During the last years of the 18th century a need to use electrical energy for lighting as it was practised in metropolitan areas also arose in Tallinn. In particular, the safe and efficient lighting method attracted the attention of the business owners operating in the heart of the city. In the beginning of 1909 the Tallinn City Administration decided to build a new power plant on the expense of the city. The plant was to be built on the land located by the gas plant close to the Great Coastal Gate. Closeness of the port and sea favoured supply of coal from England to be used as fuel. However the power plant project, which had started so spectacularly, was stopped because of lack of funding, until 1911 when a contract was signed with the joint stock company Volta. The construction work of the new power plant and grid began in May 1912 and ended in December of that year.
The building of the plant was built according to the design by an architect H. Schmidt. According to the initial design 26 transformer substations with 3 kV high-voltage and 220 V low-voltage cable networks were built. As propelling units three Laval-type 250 horsepower (184 kW) steam turbines made by a local company Volta were chosen. These were connected to 166 kW AC alternators. Two Steinmüller’s coal-fired steam boilers with steam parameters of 12.5 atm and steam superheating up to 325 degrees were installed in the boiler house. The speed of the turbine-generators was 3000 rpm producing three-phase current with a voltage of 3.150 V. At the same time cable lines and transformer substations were built in the city to transmit electrical current to the consumers. Now, when a new miracle solution was found, candles, gas and oil lamps were discarded forever.
The first electricity consumer was connected to the grid on 24 March 1913. This date can be considered as the start date of operation of Tallinn’s electricity grid. The plant was completed for summer 1913 and with the cable infrastructure for electricity it cost 385,000 roubles. The operation of the plant was subject to the control of the lighting and water supply commission of the Tallinn City Council and it was named as the Central Power Plant of Tallinn City. The council invited engineer Evald Maltenek, who had a polytechnic diploma from Riga and whose diploma work was precisely the design of the power plant, to be the manager of the plant. Many former sailors were hired as employees.
The electricity network was built up till the city centre and from there towards the main streets. On Paldiski Road it reached the railway, on Pärnu Road the present Liivalaia Street, on Tartu Road the Central Market and on Narva Road the former narrow-track railway. High-voltage current was directed to the city via three underground trunk lines and in the city it was transformed into 220 V current. This low-voltage current was directed in the buildings. The length of the high-voltage cable (3 kV) was 8.985 m and of the low-voltage cable 9.775 m. In total 24 kiosk-type transformers with a total capacity of 525 kV * A were built. Initially there was a lack of subscribers and their electricity consumption was so small that in the first half of 1913 the equipment of the plant was operating almost without load. By the end of the year the length of high-voltage cables reached 17,009 m and low-voltage cables reached 18,512 m. The number of subscribers had risen up to 754 but as salaries were high and the plant output was only 414,431 kWh, the year ended with a loss of 31 roubles and 45 kopeks.
In 1914 the plant’s director engineer Maltenek proposed to expand the plant. The project received the approval of the council on 16 September, 1915, but expansion of the power station was prevented by the outbreak of the First World War and constant lack of money the city authorities were facing. Nevertheless, more and more consumers were switched in the network and by 1917 the capacity was exhausted. Consumption had to be limited in the whole city. Each subscriber was allowed to burn a maximum of two lamps at a time and sometimes automatic current limiters were used. Difficulties with fuel arose. Anthracite from Donetsk used so far was replaced with wood and turf. The capacity deficiency was eliminated in 1921 by installing a new turbo generator in the power plant of the city. This in turn opened new opportunities for expanding the grid.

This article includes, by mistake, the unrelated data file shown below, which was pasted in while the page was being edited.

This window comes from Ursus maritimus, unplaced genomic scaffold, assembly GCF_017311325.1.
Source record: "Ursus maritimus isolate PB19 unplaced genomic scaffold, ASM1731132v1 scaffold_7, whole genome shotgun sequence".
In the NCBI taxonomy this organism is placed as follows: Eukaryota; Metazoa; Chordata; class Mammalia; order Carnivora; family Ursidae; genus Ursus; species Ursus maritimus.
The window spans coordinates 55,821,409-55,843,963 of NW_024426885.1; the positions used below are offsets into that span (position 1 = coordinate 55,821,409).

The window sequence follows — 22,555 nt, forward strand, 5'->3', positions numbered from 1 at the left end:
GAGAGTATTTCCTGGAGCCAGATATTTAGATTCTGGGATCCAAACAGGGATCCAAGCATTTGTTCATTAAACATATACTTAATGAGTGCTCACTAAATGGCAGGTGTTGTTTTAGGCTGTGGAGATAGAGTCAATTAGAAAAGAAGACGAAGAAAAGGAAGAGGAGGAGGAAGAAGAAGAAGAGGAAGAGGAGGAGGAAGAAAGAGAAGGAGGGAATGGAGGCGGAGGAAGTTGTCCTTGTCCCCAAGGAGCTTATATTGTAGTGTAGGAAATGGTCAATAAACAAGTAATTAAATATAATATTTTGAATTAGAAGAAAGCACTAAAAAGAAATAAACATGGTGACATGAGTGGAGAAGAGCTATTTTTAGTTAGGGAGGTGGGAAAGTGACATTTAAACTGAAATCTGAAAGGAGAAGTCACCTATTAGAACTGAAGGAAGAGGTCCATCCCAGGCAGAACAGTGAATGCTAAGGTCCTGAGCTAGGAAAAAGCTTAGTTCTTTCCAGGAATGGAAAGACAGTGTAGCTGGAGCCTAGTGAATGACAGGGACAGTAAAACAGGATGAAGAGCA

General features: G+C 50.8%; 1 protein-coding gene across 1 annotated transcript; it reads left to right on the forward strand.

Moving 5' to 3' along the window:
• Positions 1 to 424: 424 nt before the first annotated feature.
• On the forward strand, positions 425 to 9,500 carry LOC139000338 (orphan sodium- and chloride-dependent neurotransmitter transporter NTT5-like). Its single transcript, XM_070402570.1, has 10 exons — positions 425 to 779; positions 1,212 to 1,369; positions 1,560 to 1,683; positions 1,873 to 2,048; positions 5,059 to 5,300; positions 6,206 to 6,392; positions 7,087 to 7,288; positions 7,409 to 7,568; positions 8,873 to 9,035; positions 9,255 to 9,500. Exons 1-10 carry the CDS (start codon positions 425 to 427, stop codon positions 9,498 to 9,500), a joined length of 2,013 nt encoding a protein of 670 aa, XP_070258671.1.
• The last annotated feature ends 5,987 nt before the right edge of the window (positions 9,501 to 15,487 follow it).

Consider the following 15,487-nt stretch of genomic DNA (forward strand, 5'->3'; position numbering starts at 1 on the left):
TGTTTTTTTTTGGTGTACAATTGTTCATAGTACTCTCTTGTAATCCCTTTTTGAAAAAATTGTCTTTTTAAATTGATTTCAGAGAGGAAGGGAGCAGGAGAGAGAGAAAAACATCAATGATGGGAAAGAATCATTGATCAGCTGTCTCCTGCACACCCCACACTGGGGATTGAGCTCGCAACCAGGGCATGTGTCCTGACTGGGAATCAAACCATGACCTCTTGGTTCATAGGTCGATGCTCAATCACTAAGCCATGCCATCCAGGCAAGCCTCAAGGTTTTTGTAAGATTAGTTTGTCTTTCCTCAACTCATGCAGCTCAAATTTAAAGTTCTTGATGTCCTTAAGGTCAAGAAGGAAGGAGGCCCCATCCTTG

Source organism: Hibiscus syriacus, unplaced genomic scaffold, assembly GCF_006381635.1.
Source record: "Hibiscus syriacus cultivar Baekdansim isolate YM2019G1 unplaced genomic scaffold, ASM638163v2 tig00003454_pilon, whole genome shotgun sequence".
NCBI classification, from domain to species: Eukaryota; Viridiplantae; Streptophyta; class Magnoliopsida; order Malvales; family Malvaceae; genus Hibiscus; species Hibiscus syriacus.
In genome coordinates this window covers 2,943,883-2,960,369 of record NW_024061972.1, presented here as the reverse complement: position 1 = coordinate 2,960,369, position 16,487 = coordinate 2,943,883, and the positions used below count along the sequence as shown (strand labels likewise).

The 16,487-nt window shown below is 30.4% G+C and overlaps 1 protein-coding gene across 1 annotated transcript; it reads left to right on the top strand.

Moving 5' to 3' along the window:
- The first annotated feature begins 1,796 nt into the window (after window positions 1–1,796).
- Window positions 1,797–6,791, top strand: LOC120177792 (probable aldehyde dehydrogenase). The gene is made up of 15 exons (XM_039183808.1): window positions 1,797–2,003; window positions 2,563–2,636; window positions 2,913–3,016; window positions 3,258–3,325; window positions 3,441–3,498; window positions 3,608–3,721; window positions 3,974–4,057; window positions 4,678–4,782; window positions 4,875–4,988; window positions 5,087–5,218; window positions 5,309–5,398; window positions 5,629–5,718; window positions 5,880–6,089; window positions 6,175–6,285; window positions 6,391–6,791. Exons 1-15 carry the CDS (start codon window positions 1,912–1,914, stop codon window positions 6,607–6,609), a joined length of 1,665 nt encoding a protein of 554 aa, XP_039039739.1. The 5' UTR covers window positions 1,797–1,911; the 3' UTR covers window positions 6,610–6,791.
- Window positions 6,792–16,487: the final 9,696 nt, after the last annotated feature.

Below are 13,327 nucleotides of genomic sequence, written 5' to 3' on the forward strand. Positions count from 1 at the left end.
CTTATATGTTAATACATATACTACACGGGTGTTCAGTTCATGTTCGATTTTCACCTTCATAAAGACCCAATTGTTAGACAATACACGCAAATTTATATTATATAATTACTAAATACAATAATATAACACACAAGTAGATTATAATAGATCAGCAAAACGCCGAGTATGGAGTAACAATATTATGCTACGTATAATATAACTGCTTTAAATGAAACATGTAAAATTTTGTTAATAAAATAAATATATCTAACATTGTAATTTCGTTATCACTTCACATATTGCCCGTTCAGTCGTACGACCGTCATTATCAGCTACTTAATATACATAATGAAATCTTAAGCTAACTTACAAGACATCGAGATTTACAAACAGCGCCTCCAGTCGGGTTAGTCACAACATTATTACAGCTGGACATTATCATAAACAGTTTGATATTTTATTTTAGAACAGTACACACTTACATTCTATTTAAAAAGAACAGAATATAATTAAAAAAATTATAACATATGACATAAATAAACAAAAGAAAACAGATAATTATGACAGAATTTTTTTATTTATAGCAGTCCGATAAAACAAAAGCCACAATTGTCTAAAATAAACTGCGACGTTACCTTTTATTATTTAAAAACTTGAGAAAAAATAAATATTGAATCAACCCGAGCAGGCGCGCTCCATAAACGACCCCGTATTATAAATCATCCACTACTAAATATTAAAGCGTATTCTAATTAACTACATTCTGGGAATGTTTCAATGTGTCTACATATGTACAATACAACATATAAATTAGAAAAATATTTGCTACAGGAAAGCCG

On 24 February 1918, when the Russian army left, a major collision between the 1st division of the Defence Forces and the employees of the power plant on one side and soldiers of the Red Army plundering the city on another side. The soldiers of the Red Army, whose aim was to demolish the power plant, were beaten back but during this Johann Muischnek, a member of the Defence Forces, was killed. To honour him a memorial plaque was placed on the tower of the Coastal Gate.
The director of the plant was now of Alexander Markson, who held this position till 1941. By 1918 the load of the Tallinn Power Plant had grown to the extent that the equipment worked overloaded and during evening peak hours help from industrial power stations was used. It was only at the time of the War of Independence in 1919 that the opportunity to increase the capacity of the plant opened up. For this boilers from an English company Babcock & Wilcox were used, a turbo unit with Wumag 2 MW turbine was ordered from Siemens-Schuckert plant and two inclined water tube boilers with the heating surface of 251 m2, steam parameters 15 at 350°C and output of 5 t / h ordered from Steinmüller plant were commissioned in 1921. As fuel, turf was used.
Assembly of the turbo unit was completed in December 1920 and in January next year, the plant supplied alone the city with electricity and thus starting from 1913 the smaller plants, which had been working nonstop so far, could be placed in reserve. The new turbo dynamo used less steam and saved almost 50% of fuel.
By 1922 the load of the power plant had increased by almost double and the output of the plant tended not to be sufficient again. The same year electricity was first used to power also the street lighting in Tallinn. Street lighting points were built and maintained by the power plant. The power plant and gas plant had constant problems with fuel, due to which the lighting and water supply commission turned to the suppliers to obtain more wood.
By 1 January, 1923 the power plant had over 7000 subscribers. The length of the power grid had increased and was now almost 90 kilometres. Around 75% of the production of the plant was used for lighting and 25% for industrial needs. In 1923 maximum load of 1.850 kW was registered.
On 2 May, 1924, a plan of the lighting and water supply committee was approved, according to which oil shale was implemented as fuel in the plant. It was assessed that the general cost for implementation was 54 million marks. The same year grade I and II oil shale was implemented. New 2000 and 1240 kv A turbo units and two Babcock & Wilcox boilers with steam parameters of 15 at 360°C and fuelled by oil shale were set up. Implementation of oil shale was a breakthrough movement at that time. This solved the fuel supply of the power plant for a long time and secondly gave impetus to the development of oil shale combustion technology in Estonia. In 1925 the plant was renamed as Tallinn City Power Plant. By this time the maximum load was 2700 kW.